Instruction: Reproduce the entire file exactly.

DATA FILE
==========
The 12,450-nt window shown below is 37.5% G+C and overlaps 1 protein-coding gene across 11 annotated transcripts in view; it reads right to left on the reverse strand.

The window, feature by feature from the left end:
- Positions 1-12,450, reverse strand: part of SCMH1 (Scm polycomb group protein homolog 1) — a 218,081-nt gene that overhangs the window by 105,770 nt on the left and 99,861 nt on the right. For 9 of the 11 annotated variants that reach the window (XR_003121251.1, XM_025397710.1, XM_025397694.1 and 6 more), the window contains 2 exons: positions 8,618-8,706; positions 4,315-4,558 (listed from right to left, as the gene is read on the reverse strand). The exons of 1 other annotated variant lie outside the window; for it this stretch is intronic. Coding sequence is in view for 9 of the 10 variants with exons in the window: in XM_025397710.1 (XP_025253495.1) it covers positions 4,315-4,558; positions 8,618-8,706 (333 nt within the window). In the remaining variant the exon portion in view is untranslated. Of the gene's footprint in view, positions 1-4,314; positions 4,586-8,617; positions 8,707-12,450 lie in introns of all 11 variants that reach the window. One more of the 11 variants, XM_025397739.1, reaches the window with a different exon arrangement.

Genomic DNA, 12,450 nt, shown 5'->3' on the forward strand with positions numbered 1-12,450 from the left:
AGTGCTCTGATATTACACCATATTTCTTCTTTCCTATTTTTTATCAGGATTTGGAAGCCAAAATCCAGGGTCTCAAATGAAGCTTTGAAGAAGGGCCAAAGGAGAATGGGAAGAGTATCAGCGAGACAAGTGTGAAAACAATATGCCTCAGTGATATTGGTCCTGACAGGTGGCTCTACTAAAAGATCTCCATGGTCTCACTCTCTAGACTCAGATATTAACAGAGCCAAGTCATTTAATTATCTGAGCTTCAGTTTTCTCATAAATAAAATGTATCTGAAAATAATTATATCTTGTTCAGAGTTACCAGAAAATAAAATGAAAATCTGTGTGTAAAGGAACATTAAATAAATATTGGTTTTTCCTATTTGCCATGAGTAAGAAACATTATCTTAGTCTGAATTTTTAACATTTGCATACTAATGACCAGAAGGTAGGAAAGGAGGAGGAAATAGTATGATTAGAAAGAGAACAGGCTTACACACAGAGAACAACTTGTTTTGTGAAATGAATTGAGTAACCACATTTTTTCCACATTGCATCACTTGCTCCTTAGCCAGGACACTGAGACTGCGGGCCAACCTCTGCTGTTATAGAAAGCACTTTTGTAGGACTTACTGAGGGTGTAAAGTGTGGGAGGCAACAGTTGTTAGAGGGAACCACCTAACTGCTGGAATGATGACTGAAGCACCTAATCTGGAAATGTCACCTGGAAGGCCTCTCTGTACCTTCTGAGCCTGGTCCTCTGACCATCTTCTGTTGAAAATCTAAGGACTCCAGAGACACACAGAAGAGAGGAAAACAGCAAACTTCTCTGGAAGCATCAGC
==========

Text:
The 12,450-nt window shown below is 37.5% G+C and overlaps 1 protein-coding gene across 11 annotated transcripts in view; it reads right to left on the reverse strand.

The window, feature by feature from the left end:
- Positions 1-12,450, reverse strand: part of SCMH1 (Scm polycomb group protein homolog 1) — a 218,081-nt gene that overhangs the window by 105,770 nt on the left and 99,861 nt on the right. For 9 of the 11 annotated variants that reach the window (XR_003121251.1, XM_025397710.1, XM_025397694.1 and 6 more), the window contains 2 exons: positions 8,618-8,706; positions 4,315-4,558 (listed from right to left, as the gene is read on the reverse strand). The exons of 1 other annotated variant lie outside the window; for it this stretch is intronic. Coding sequence is in view for 9 of the 10 variants with exons in the window: in XM_025397710.1 (XP_025253495.1) it covers positions 4,315-4,558; positions 8,618-8,706 (333 nt within the window). In the remaining variant the exon portion in view is untranslated. Of the gene's footprint in view, positions 1-4,314; positions 4,586-8,617; positions 8,707-12,450 lie in introns of all 11 variants that reach the window. One more of the 11 variants, XM_025397739.1, reaches the window with a different exon arrangement.

Genomic DNA, 12,450 nt, shown 5'->3' on the forward strand with positions numbered 1-12,450 from the left:
AGTGCTCTGATATTACACCATATTTCTTCTTTCCTATTTTTTATCAGGATTTGGAAGCCAAAATCCAGGGTCTCAAATGAAGCTTTGAAGAAGGGCCAAAGGAGAATGGGAAGAGTATCAGCGAGACAAGTGTGAAAACAATATGCCTCAGTGATATTGGTCCTGACAGGTGGCTCTACTAAAAGATCTCCATGGTCTCACTCTCTAGACTCAGATATTAACAGAGCCAAGTCATTTAATTATCTGAGCTTCAGTTTTCTCATAAATAAAATGTATCTGAAAATAATTATATCTTGTTCAGAGTTACCAGAAAATAAAATGAAAATCTGTGTGTAAAGGAACATTAAATAAATATTGGTTTTTCCTATTTGCCATGAGTAAGAAACATTATCTTAGTCTGAATTTTTAACATTTGCATACTAATGACCAGAAGGTAGGAAAGGAGGAGGAAATAGTATGATTAGAAAGAGAACAGGCTTACACACAGAGAACAACTTGTTTTGTGAAATGAATTGAGTAACCACATTTTTTCCACATTGCATCACTTGCTCCTTAGCCAGGACACTGAGACTGCGGGCCAACCTCTGCTGTTATAGAAAGCACTTTTGTAGGACTTACTGAGGGTGTAAAGTGTGGGAGGCAACAGTTGTTAGAGGGAACCACCTAACTGCTGGAATGATGACTGAAGCACCTAATCTGGAAATGTCACCTGGAAGGCCTCTCTGTACCTTCTGAGCCTGGTCCTCTGACCATCTTCTGTTGAAAATCTAAGGACTCCAGAGACACACAGAAGAGAGGAAAACAGCAAACTTCTCTGGAAGCATCAGC